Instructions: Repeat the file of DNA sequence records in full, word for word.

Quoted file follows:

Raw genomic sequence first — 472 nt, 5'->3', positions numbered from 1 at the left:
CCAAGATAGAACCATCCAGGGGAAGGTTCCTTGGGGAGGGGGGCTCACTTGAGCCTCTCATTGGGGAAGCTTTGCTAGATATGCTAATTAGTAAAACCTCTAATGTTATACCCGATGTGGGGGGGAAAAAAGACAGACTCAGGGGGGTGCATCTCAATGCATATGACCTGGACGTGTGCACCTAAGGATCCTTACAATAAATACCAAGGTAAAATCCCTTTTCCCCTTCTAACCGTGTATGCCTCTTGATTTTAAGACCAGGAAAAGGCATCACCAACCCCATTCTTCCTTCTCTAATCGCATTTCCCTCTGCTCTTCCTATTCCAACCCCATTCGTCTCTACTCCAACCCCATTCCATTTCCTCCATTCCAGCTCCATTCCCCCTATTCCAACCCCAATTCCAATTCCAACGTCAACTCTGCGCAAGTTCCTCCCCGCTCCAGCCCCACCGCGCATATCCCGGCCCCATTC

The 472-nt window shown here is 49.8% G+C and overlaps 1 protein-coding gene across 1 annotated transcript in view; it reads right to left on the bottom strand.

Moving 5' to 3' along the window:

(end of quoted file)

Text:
Raw genomic sequence first — 472 nt, 5'->3', positions numbered from 1 at the left:
CCAAGATAGAACCATCCAGGGGAAGGTTCCTTGGGGAGGGGGGCTCACTTGAGCCTCTCATTGGGGAAGCTTTGCTAGATATGCTAATTAGTAAAACCTCTAATGTTATACCCGATGTGGGGGGGAAAAAAGACAGACTCAGGGGGGTGCATCTCAATGCATATGACCTGGACGTGTGCACCTAAGGATCCTTACAATAAATACCAAGGTAAAATCCCTTTTCCCCTTCTAACCGTGTATGCCTCTTGATTTTAAGACCAGGAAAAGGCATCACCAACCCCATTCTTCCTTCTCTAATCGCATTTCCCTCTGCTCTTCCTATTCCAACCCCATTCGTCTCTACTCCAACCCCATTCCATTTCCTCCATTCCAGCTCCATTCCCCCTATTCCAACCCCAATTCCAATTCCAACGTCAACTCTGCGCAAGTTCCTCCCCGCTCCAGCCCCACCGCGCATATCCCGGCCCCATTC

The 472-nt window shown here is 49.8% G+C and overlaps 1 protein-coding gene across 1 annotated transcript in view; it reads right to left on the bottom strand.

Moving 5' to 3' along the window: